Alice Ruzicka, Ph.D., ABN, FACPN
Licensed Psychologist PSY 13284
School assessment teams conduct
evaluations specifically to determine
if a child has a learning impairment
that might meet criteria for the
student to be eligible for special
education services. The purpose and
scope of the assessment is limited
and some assessments are more
thorough than others. School
assessments do not yield a diagnosis and recommendations for services outside of the school are typically not suggested. School assessments are not conducted until all general education resources have been exhausted, which could mean excessive delays for a student in getting the needed assistance with learning. In some school districts, children are not eligible for special education services unless they are two or more years below grade level expectation. If you have had an assessment completed by a school district and feel that it was incomplete or that you need more information, please contact me and I will assist you to answer questions that you still have.
If it appears that your child might qualify for assistance at school, I will be happy to assist you through the process required to obtain the services. If you disagree with the assessment findings or recommendations, I can assist you in thinking through other options for your child. If you need an independent Educational Assessment because you disagree with results, please contact me.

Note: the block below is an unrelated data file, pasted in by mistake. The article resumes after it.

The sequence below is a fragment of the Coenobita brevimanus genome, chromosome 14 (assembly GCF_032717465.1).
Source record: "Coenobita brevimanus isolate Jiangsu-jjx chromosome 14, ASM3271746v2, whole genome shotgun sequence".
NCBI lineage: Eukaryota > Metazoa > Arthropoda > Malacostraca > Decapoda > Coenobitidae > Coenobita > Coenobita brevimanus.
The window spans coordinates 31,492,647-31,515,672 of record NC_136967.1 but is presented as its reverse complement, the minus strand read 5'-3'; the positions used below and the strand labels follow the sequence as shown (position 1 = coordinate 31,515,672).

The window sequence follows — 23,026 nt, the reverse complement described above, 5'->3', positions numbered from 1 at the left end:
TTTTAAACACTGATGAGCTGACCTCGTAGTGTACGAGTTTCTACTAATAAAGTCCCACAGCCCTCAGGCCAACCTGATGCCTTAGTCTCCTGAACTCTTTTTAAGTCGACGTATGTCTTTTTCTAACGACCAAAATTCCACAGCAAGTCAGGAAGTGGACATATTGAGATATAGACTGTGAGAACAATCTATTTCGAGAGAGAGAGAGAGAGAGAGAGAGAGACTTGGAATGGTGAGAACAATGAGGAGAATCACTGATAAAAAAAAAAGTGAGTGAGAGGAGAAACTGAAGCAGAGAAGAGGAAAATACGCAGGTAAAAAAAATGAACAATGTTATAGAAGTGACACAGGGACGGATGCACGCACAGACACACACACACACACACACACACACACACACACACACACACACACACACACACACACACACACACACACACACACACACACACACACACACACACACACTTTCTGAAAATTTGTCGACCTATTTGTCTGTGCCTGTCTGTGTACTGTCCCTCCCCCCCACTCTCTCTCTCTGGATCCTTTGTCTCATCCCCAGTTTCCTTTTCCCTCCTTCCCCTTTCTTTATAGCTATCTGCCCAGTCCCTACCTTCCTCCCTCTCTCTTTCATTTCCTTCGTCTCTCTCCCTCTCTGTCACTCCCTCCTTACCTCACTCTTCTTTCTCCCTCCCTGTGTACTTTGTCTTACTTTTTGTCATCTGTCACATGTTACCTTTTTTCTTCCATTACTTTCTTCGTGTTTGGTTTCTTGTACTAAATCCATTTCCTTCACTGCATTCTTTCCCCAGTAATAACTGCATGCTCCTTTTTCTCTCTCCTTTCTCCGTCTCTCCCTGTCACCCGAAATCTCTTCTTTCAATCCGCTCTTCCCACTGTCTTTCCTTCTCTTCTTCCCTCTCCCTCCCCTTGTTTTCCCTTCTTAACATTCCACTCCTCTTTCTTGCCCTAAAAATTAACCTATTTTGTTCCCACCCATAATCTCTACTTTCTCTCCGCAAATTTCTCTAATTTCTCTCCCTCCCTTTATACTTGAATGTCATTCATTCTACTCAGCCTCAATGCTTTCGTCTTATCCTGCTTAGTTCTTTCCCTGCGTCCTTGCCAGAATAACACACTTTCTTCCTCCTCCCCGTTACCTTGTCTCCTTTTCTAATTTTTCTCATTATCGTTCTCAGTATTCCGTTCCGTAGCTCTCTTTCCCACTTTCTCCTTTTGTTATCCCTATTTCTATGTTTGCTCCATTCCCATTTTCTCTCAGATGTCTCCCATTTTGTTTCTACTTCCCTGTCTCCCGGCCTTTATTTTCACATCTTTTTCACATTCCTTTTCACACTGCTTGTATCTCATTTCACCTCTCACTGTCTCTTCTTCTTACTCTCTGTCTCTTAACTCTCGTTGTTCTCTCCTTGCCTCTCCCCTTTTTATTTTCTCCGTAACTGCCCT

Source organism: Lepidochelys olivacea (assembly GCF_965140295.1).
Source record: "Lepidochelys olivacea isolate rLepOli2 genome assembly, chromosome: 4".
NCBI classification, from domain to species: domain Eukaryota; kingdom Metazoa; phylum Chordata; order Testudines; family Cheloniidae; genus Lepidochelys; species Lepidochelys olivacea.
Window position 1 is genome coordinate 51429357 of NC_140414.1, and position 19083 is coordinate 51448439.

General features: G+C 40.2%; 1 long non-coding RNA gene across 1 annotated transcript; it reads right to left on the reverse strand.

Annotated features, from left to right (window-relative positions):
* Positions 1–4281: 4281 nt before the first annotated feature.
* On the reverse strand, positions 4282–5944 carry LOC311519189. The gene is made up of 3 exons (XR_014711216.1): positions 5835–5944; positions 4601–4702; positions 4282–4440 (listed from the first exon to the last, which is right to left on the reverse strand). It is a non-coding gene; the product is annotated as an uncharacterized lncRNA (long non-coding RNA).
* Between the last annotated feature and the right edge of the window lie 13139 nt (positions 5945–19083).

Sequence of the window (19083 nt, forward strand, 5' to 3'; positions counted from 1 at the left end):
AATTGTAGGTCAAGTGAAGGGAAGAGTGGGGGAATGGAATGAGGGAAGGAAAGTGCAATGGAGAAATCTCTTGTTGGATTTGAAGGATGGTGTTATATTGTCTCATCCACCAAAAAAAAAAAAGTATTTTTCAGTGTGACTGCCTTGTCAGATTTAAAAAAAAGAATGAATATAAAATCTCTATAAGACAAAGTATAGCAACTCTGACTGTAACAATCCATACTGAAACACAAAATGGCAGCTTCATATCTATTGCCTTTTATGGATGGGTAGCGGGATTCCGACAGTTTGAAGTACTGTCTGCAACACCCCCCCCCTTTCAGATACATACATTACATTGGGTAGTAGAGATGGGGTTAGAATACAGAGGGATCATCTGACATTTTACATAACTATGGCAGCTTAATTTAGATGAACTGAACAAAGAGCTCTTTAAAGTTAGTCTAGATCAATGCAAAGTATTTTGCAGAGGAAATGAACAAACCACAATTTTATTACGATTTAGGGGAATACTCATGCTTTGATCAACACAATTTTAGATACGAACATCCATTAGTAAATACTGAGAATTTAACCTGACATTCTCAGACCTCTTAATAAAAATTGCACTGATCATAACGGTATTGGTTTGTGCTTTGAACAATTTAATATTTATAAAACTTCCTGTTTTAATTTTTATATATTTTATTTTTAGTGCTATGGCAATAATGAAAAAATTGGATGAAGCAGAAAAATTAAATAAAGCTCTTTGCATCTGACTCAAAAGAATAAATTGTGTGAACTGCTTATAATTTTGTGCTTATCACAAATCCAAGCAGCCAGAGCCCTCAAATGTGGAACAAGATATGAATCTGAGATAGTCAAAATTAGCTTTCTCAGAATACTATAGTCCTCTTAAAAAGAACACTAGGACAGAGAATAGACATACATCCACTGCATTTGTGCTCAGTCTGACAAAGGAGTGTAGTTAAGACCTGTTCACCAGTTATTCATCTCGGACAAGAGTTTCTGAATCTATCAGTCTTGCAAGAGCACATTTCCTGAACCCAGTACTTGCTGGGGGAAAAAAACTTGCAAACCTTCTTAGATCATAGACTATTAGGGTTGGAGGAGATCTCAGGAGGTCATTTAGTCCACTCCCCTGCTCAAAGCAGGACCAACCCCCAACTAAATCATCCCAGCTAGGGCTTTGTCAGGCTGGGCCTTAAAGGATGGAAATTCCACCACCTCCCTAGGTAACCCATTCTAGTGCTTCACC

The neuropsychological assessment is multidimensional. In order to determine how to assist a client, I take a complete history, which includes gathering information from others who know the client. When working with a child, I often also observe the child in the classroom.
The assessment includes taking a thorough history and administration of a variety of neuropsychological and educational tests to identify strengths and weaknesses and I use the results to understand the individual’s processing and to properly diagnose if a diagnosis is warranted. I then create a treatment plan tailored to the individual’s specific needs. Such treatment might include cognitive rehabilitation, behavior management, psychotherapy, speech or language therapy, occupational therapy, or assistance by a learning specialist as well as assistance through community programs. A thorough report is written and is discussed with the client(s). The treatment plan will be different for each individual, depending on what they feel they need and the results of the assessment.
The purpose of the neuropsychological assessment is to answer the questions that have been posed by individuals or their physicians, whether it is to diagnose possible learning disabilities and to recommend appropriate therapies, to diagnose ADHD in children or adults, cognitive decline in older patients, or to examine other possible impairments.
A thorough assessment can often detect mild problems with reasoning, memory, and thinking that might not be overtly obvious, but that, nevertheless, cause some functional difficulties. For example, young children with a mild inattentive-type of ADHD might not learn as well as expected or earn grades of which they are capable. When problems are mild, an assessment may be the only way to detect them. The evaluation might also be used to identify problems related to medical conditions that can affect memory and thinking, such as metabolic or infectious diseases. Impairments that are identified need not handicap an individual's performance if the appropriate treatments and accommodations are made.
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